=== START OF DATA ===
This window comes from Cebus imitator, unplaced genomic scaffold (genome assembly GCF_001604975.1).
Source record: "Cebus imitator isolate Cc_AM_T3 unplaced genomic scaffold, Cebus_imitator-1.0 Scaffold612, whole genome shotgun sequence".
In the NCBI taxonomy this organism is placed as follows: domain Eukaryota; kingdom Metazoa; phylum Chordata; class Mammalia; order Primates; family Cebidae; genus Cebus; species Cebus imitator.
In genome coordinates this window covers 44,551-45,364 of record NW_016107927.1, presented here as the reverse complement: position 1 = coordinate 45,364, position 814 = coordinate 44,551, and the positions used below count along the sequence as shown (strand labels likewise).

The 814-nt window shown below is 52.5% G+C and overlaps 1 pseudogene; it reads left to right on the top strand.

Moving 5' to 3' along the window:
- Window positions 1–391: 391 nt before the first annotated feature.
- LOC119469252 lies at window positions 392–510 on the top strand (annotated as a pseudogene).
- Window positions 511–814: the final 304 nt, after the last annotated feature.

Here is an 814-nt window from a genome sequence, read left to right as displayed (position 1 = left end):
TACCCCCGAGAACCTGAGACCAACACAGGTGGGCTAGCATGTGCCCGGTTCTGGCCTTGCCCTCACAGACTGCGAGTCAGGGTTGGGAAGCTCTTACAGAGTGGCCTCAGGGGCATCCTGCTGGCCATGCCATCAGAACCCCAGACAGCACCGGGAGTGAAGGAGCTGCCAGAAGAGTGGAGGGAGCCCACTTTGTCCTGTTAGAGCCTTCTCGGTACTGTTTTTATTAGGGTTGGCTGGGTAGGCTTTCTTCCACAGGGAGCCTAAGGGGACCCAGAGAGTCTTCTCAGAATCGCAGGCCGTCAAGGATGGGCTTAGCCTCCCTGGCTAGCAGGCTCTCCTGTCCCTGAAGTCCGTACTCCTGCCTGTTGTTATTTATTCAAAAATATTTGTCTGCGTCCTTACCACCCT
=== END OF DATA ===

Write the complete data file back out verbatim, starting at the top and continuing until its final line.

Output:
This window comes from Cebus imitator, unplaced genomic scaffold (genome assembly GCF_001604975.1).
Source record: "Cebus imitator isolate Cc_AM_T3 unplaced genomic scaffold, Cebus_imitator-1.0 Scaffold612, whole genome shotgun sequence".
In the NCBI taxonomy this organism is placed as follows: domain Eukaryota; kingdom Metazoa; phylum Chordata; class Mammalia; order Primates; family Cebidae; genus Cebus; species Cebus imitator.
In genome coordinates this window covers 44,551-45,364 of record NW_016107927.1, presented here as the reverse complement: position 1 = coordinate 45,364, position 814 = coordinate 44,551, and the positions used below count along the sequence as shown (strand labels likewise).

The 814-nt window shown below is 52.5% G+C and overlaps 1 pseudogene; it reads left to right on the top strand.

Moving 5' to 3' along the window:
- Window positions 1–391: 391 nt before the first annotated feature.
- LOC119469252 lies at window positions 392–510 on the top strand (annotated as a pseudogene).
- Window positions 511–814: the final 304 nt, after the last annotated feature.

Here is an 814-nt window from a genome sequence, read left to right as displayed (position 1 = left end):
TACCCCCGAGAACCTGAGACCAACACAGGTGGGCTAGCATGTGCCCGGTTCTGGCCTTGCCCTCACAGACTGCGAGTCAGGGTTGGGAAGCTCTTACAGAGTGGCCTCAGGGGCATCCTGCTGGCCATGCCATCAGAACCCCAGACAGCACCGGGAGTGAAGGAGCTGCCAGAAGAGTGGAGGGAGCCCACTTTGTCCTGTTAGAGCCTTCTCGGTACTGTTTTTATTAGGGTTGGCTGGGTAGGCTTTCTTCCACAGGGAGCCTAAGGGGACCCAGAGAGTCTTCTCAGAATCGCAGGCCGTCAAGGATGGGCTTAGCCTCCCTGGCTAGCAGGCTCTCCTGTCCCTGAAGTCCGTACTCCTGCCTGTTGTTATTTATTCAAAAATATTTGTCTGCGTCCTTACCACCCT